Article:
Trudeau was so taken aback by Rempel’s tirade, that he apparently forgot which language he should respond in.

But Rempel wasn’t finished. She then segued to Trudeau’s push to quash an investigation into allegations that he once groped a young journalist early in his political career. This from a man who once objected to the continued use of the word “mankind” (suggesting we use “peoplekind” instead).

The conservative opposition then tried to summon Wilson-Raybould to appear before the Commons for another hearing (during her last appearance, she shared her account of how the PM and employees in the PM’s office and privy council barraged her with demands that she quash the government’s pursuit of SNC-Lavalin over charges that the firm bribed Libyan government officials). Wilson-Raybould left the Trudeau cabinet after she was abruptly moved to a different ministerial post – a move that was widely seen as a demotion.

Trudeau has acknowledged that he put in a good word on the firm’s behalf with Wilson-Raybould, but insists that he always maintained the final decision on the case was hers and hers alone.

Fortunately for Canadians who agree with Rempel, it’s very possible that Trudeau – who has so far resisted calls to resign – won’t be in power much longer, as the scandal has cost Trudeau’s liberals the lead in the polls for the October election.


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Why Joe May be Courting Stacey

Joe Biden has a history on compulsory integration dating back to the 1970s that Sen. Jesse Helms called “enlightened.”

Patrick J. Buchanan



Authored by Patrick Buchanan via The Unz Review:

Of 895 slots in the freshman class of Stuyvesant High in New York City, seven were offered this year to black students, down from 10 last year and 13 the year before.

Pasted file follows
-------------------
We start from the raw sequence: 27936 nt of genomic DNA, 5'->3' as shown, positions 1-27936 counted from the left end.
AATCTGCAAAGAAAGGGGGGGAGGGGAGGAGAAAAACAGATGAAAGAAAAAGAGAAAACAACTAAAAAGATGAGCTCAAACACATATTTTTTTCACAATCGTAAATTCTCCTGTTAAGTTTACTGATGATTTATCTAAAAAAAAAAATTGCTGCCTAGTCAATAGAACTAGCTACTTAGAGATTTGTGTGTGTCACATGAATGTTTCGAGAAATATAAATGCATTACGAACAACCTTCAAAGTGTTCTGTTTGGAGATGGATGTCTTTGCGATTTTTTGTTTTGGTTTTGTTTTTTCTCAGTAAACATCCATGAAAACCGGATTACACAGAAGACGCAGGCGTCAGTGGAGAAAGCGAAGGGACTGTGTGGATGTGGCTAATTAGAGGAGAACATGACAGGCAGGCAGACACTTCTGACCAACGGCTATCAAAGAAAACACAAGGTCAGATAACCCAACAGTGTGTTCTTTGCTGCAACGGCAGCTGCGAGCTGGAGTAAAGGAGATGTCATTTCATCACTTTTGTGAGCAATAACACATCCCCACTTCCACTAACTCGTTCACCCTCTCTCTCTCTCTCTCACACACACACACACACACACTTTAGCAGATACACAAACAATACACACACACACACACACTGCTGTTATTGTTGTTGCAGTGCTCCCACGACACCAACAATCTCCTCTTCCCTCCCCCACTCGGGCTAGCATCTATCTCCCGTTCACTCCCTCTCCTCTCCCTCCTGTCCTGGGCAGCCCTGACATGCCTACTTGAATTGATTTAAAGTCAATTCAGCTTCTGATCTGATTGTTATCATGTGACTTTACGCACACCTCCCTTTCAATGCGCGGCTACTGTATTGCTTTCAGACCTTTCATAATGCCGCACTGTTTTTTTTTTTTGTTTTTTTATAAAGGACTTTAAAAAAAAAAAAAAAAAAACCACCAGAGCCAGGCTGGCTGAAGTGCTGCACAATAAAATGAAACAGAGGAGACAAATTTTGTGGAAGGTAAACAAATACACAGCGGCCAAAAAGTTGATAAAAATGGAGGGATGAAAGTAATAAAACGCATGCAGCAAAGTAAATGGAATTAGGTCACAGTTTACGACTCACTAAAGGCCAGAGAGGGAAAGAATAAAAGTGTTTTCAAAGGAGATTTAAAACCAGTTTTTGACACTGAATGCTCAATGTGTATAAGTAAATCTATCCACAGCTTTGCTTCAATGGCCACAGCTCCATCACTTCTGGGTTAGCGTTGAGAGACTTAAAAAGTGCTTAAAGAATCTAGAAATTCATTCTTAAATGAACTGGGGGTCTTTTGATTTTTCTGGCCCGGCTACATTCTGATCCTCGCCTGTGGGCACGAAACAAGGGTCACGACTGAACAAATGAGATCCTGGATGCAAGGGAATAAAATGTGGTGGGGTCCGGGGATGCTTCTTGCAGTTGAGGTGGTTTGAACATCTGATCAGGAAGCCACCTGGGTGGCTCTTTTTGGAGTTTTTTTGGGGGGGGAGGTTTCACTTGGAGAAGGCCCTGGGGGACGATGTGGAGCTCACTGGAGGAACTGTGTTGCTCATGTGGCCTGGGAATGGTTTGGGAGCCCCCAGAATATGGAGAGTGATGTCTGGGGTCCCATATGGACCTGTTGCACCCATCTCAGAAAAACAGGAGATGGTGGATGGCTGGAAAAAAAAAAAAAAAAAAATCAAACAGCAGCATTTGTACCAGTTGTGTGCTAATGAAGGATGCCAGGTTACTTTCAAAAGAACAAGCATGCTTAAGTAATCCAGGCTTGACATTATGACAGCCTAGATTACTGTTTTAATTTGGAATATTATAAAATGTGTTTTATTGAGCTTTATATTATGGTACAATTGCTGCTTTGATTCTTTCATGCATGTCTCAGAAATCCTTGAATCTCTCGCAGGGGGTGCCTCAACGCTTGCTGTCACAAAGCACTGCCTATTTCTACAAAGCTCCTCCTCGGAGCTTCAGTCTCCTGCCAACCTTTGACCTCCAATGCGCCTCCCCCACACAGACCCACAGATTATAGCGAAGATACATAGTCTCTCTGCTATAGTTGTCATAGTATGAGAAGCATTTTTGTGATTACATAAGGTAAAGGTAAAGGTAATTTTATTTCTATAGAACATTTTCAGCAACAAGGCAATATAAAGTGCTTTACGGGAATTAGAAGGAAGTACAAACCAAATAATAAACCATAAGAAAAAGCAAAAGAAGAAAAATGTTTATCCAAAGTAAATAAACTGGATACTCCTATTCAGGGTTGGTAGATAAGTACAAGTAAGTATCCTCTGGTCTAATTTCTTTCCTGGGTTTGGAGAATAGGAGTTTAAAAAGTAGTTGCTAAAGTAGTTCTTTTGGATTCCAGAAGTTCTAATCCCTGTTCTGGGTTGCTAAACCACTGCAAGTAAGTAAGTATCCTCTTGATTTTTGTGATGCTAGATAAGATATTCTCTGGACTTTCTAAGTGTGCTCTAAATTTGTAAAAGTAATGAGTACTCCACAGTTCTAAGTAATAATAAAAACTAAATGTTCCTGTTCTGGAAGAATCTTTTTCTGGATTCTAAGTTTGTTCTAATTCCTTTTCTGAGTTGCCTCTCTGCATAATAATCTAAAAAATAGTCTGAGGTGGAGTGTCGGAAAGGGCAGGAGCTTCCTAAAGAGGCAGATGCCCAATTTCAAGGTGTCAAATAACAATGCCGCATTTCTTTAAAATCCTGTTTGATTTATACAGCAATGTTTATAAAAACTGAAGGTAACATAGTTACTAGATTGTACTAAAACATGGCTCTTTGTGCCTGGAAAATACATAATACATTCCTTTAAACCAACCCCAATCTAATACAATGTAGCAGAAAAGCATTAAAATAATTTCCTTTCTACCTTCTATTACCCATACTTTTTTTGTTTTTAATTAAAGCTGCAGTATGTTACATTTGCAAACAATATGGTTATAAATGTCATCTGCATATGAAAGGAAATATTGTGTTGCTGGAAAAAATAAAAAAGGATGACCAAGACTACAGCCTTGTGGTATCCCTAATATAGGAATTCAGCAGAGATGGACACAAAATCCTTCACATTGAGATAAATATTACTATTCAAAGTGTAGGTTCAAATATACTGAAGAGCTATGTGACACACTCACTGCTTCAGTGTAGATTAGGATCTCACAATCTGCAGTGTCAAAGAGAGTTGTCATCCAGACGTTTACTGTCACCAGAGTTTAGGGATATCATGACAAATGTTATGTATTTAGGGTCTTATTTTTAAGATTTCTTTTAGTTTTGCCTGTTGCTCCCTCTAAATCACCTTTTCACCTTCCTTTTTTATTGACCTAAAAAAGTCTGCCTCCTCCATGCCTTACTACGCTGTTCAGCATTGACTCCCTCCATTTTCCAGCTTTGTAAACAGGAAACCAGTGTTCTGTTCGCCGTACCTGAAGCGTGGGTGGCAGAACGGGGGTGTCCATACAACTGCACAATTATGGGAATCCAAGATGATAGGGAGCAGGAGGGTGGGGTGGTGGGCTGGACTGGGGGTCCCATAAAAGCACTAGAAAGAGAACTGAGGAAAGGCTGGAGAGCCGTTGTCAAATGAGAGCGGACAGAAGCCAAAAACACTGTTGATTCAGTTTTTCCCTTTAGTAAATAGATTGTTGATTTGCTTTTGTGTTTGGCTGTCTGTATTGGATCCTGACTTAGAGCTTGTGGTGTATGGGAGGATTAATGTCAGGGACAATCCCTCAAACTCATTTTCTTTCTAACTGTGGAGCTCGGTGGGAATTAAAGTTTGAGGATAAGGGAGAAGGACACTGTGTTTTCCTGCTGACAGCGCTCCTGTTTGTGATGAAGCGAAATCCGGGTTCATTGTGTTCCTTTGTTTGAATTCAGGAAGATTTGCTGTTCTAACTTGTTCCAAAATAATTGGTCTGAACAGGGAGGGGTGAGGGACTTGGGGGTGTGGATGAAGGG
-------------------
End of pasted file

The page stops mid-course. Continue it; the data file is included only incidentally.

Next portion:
In the freshman class of 803 at The Bronx High School of Science, 12 students are black, down from last year’s 25.

Of 303 students admitted to Staten Island Technical High School, one is African-American.

According to The New York Times, similar patterns of admission apply at the other five most elite high schools in the city.

Whites and Asians are 30 percent of middle school students, but 83 percent of the freshman at Bronx High School of Science, 88 percent at Staten Island Technical and 90 percent at Stuyvesant.

What do these numbers tell us?

They reveal the racial composition of the cohort of scientists and technicians who will lead America in the 21st century. And they tell us which races will not be well represented in that vanguard.

They identify a fault line that runs through the Democratic Party, separating leftists who believe in equality of results for all races and ethnic groups, and those who believe in a meritocracy.

Mayor Bill de Blasio has expressed anger and frustration at the under-representation of blacks and Hispanics in the elite schools. But Gov. Andrew Cuomo and the state legislature have ignored his pleas to change the way students are admitted.

Currently, the same test, of English and math, is given to middle school applicants. And admission to the elite eight is offered to those who get the highest scores.

Moreover, Asians, not whites, are predominant.

Though 15 percent of all middle school students, Asians make up two-thirds of the student body at Stuyvesant, with 80 times as many slots as their African-American classmates.